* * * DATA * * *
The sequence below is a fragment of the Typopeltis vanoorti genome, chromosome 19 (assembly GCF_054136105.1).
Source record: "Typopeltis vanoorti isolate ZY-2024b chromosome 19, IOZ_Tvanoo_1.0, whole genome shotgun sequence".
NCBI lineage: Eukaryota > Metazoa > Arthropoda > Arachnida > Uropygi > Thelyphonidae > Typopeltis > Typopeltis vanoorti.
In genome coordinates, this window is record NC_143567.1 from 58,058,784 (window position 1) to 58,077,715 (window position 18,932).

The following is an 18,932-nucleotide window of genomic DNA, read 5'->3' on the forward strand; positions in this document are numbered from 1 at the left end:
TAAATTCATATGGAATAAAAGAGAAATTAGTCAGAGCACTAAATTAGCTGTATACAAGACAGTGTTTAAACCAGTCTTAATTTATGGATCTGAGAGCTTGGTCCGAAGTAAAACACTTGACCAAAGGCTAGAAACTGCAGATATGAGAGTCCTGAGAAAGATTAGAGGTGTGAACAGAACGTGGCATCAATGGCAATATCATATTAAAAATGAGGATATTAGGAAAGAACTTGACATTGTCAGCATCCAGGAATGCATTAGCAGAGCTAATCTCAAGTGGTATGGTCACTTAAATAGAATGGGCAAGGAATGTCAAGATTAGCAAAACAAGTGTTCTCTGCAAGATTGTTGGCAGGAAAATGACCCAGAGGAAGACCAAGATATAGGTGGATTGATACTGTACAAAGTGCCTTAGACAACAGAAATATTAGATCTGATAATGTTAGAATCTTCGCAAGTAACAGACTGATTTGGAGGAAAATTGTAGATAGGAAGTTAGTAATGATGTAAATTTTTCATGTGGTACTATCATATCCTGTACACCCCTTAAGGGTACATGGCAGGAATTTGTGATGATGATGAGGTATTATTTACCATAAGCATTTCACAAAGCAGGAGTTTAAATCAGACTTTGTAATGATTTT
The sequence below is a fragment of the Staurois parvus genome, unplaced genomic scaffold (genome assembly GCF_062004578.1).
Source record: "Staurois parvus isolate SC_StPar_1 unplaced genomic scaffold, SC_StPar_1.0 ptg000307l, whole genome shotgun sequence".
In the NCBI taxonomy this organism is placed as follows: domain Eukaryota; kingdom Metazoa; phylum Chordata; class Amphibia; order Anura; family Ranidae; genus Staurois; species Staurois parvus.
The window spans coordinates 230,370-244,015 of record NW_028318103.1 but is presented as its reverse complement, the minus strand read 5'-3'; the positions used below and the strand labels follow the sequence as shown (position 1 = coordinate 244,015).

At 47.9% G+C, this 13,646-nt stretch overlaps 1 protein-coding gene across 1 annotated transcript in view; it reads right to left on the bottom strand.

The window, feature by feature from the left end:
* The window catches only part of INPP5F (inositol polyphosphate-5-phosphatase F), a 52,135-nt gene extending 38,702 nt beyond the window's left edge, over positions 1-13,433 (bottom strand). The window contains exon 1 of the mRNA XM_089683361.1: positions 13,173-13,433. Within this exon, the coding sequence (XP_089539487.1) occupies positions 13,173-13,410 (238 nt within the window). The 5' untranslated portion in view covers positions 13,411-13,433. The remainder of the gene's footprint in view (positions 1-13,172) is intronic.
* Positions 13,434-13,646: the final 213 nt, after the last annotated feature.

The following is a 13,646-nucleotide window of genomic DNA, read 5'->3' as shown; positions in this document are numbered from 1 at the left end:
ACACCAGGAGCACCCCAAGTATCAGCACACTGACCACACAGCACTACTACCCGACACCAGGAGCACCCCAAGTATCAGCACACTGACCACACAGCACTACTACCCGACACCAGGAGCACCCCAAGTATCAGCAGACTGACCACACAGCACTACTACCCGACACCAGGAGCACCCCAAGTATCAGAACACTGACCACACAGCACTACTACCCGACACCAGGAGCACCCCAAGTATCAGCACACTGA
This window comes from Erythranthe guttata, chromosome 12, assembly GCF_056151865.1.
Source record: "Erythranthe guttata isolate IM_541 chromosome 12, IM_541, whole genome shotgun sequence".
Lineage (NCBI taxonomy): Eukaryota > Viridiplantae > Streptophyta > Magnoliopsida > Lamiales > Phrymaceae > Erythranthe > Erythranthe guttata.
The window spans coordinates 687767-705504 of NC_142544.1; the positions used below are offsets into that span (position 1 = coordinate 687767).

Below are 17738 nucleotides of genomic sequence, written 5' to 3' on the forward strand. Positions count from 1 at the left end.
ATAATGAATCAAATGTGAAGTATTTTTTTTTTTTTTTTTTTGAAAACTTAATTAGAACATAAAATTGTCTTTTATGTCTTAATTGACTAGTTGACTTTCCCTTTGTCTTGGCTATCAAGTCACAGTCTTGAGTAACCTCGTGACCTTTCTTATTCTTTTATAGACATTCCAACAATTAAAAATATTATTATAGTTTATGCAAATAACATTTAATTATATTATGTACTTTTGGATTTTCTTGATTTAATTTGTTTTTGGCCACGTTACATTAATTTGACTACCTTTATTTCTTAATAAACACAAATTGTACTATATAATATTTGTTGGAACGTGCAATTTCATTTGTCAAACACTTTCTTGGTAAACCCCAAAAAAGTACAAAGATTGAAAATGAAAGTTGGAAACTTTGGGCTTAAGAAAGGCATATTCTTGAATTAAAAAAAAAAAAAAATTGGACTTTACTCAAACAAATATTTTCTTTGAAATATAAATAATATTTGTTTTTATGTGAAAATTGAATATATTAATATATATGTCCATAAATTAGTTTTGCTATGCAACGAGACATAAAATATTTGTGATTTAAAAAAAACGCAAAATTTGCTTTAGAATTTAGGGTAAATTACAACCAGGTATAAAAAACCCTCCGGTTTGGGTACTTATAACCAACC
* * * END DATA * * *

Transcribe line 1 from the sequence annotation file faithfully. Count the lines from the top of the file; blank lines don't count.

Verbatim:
The sequence below is a fragment of the Typopeltis vanoorti genome, chromosome 19 (assembly GCF_054136105.1).